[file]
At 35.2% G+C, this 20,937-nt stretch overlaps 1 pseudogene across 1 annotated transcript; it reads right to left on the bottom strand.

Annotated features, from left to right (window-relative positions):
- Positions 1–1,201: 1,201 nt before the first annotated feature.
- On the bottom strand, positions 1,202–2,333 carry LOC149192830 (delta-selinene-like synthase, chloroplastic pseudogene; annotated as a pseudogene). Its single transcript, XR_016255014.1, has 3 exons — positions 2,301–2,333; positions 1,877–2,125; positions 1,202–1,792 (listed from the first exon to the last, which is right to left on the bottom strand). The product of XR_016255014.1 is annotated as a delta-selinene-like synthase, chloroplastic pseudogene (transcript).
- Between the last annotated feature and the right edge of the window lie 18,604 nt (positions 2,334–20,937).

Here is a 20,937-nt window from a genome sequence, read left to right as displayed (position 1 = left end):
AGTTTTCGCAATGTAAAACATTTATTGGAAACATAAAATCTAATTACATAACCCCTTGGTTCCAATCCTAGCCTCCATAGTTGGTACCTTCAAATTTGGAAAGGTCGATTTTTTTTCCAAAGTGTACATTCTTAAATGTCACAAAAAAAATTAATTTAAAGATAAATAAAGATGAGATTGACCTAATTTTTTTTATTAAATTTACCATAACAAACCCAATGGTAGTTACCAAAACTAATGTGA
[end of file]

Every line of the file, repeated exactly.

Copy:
At 35.2% G+C, this 20,937-nt stretch overlaps 1 pseudogene across 1 annotated transcript; it reads right to left on the bottom strand.

Annotated features, from left to right (window-relative positions):
- Positions 1–1,201: 1,201 nt before the first annotated feature.
- On the bottom strand, positions 1,202–2,333 carry LOC149192830 (delta-selinene-like synthase, chloroplastic pseudogene; annotated as a pseudogene). Its single transcript, XR_016255014.1, has 3 exons — positions 2,301–2,333; positions 1,877–2,125; positions 1,202–1,792 (listed from the first exon to the last, which is right to left on the bottom strand). The product of XR_016255014.1 is annotated as a delta-selinene-like synthase, chloroplastic pseudogene (transcript).
- Between the last annotated feature and the right edge of the window lie 18,604 nt (positions 2,334–20,937).

Here is a 20,937-nt window from a genome sequence, read left to right as displayed (position 1 = left end):
AGTTTTCGCAATGTAAAACATTTATTGGAAACATAAAATCTAATTACATAACCCCTTGGTTCCAATCCTAGCCTCCATAGTTGGTACCTTCAAATTTGGAAAGGTCGATTTTTTTTCCAAAGTGTACATTCTTAAATGTCACAAAAAAAATTAATTTAAAGATAAATAAAGATGAGATTGACCTAATTTTTTTTATTAAATTTACCATAACAAACCCAATGGTAGTTACCAAAACTAATGTGA